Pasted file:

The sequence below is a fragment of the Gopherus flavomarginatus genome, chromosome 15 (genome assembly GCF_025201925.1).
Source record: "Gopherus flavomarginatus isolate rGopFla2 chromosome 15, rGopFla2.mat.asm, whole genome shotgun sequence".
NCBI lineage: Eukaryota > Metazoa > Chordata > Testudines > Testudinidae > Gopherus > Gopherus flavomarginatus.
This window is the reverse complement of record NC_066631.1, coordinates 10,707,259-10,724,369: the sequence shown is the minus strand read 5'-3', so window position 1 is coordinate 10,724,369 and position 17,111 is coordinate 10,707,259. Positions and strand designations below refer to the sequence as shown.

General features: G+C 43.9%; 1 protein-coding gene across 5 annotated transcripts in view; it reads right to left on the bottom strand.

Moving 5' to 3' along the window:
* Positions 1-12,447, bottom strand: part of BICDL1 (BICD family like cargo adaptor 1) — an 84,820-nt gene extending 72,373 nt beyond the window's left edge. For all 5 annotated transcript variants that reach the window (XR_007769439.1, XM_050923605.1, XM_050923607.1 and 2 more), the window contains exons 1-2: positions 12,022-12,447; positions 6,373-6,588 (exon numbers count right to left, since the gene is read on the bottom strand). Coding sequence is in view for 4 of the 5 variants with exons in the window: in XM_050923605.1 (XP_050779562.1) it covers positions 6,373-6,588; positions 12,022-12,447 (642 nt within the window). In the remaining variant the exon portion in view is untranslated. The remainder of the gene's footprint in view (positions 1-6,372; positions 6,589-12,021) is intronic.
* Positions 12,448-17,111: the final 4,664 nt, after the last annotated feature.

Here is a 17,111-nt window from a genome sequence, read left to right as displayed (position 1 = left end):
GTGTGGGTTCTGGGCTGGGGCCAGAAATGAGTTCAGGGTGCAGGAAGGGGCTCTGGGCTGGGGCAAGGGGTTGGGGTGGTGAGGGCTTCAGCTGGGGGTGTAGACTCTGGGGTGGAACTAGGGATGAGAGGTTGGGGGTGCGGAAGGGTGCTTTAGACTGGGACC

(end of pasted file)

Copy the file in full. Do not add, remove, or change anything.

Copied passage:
The sequence below is a fragment of the Gopherus flavomarginatus genome, chromosome 15 (genome assembly GCF_025201925.1).
Source record: "Gopherus flavomarginatus isolate rGopFla2 chromosome 15, rGopFla2.mat.asm, whole genome shotgun sequence".
NCBI lineage: Eukaryota > Metazoa > Chordata > Testudines > Testudinidae > Gopherus > Gopherus flavomarginatus.
This window is the reverse complement of record NC_066631.1, coordinates 10,707,259-10,724,369: the sequence shown is the minus strand read 5'-3', so window position 1 is coordinate 10,724,369 and position 17,111 is coordinate 10,707,259. Positions and strand designations below refer to the sequence as shown.

General features: G+C 43.9%; 1 protein-coding gene across 5 annotated transcripts in view; it reads right to left on the bottom strand.

Moving 5' to 3' along the window:
* Positions 1-12,447, bottom strand: part of BICDL1 (BICD family like cargo adaptor 1) — an 84,820-nt gene extending 72,373 nt beyond the window's left edge. For all 5 annotated transcript variants that reach the window (XR_007769439.1, XM_050923605.1, XM_050923607.1 and 2 more), the window contains exons 1-2: positions 12,022-12,447; positions 6,373-6,588 (exon numbers count right to left, since the gene is read on the bottom strand). Coding sequence is in view for 4 of the 5 variants with exons in the window: in XM_050923605.1 (XP_050779562.1) it covers positions 6,373-6,588; positions 12,022-12,447 (642 nt within the window). In the remaining variant the exon portion in view is untranslated. The remainder of the gene's footprint in view (positions 1-6,372; positions 6,589-12,021) is intronic.
* Positions 12,448-17,111: the final 4,664 nt, after the last annotated feature.

Here is a 17,111-nt window from a genome sequence, read left to right as displayed (position 1 = left end):
GTGTGGGTTCTGGGCTGGGGCCAGAAATGAGTTCAGGGTGCAGGAAGGGGCTCTGGGCTGGGGCAAGGGGTTGGGGTGGTGAGGGCTTCAGCTGGGGGTGTAGACTCTGGGGTGGAACTAGGGATGAGAGGTTGGGGGTGCGGAAGGGTGCTTTAGACTGGGACC